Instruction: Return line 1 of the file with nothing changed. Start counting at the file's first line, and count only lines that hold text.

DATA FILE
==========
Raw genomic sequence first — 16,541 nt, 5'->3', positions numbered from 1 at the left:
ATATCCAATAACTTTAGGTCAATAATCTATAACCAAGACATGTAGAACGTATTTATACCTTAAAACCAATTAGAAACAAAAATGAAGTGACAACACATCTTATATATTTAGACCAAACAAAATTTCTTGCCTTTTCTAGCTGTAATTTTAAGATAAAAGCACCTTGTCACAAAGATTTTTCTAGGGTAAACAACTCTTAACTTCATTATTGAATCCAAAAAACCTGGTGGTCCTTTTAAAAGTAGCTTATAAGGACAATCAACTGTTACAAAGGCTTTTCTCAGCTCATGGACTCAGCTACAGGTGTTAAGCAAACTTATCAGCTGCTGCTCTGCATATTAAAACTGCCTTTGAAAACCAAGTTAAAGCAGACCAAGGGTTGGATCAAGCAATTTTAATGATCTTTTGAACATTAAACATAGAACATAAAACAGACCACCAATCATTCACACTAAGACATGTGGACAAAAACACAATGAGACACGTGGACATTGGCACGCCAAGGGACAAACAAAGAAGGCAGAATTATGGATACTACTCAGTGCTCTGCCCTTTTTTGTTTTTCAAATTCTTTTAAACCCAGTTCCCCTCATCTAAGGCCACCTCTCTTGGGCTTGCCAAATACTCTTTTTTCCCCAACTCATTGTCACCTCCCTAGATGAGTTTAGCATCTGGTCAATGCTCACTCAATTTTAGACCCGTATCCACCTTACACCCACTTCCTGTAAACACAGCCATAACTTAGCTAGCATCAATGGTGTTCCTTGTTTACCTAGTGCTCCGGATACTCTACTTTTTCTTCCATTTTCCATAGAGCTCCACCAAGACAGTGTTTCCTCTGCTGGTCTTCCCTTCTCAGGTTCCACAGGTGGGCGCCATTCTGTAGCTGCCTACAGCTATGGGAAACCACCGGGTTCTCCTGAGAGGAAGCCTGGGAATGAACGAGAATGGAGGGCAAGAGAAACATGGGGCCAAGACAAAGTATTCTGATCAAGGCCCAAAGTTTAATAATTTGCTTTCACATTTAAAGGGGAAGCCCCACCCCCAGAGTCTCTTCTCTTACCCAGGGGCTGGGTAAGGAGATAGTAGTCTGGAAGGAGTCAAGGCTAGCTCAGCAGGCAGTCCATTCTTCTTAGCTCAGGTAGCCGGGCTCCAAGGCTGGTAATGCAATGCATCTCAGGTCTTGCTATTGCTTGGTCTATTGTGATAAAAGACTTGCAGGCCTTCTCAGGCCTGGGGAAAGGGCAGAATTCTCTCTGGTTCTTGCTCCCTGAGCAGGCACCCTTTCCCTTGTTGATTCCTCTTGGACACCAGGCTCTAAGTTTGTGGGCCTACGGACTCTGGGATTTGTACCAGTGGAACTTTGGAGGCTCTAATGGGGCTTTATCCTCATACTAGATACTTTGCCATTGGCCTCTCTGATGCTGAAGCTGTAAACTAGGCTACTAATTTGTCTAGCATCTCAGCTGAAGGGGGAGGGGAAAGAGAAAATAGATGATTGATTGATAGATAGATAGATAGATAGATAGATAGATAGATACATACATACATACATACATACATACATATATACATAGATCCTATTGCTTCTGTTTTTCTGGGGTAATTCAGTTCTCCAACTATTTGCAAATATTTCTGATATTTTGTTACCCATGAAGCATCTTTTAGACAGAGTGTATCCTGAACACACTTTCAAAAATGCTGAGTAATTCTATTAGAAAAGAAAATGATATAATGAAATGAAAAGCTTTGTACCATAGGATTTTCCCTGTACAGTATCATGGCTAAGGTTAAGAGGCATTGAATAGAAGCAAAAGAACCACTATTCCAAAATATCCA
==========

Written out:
Raw genomic sequence first — 16,541 nt, 5'->3', positions numbered from 1 at the left: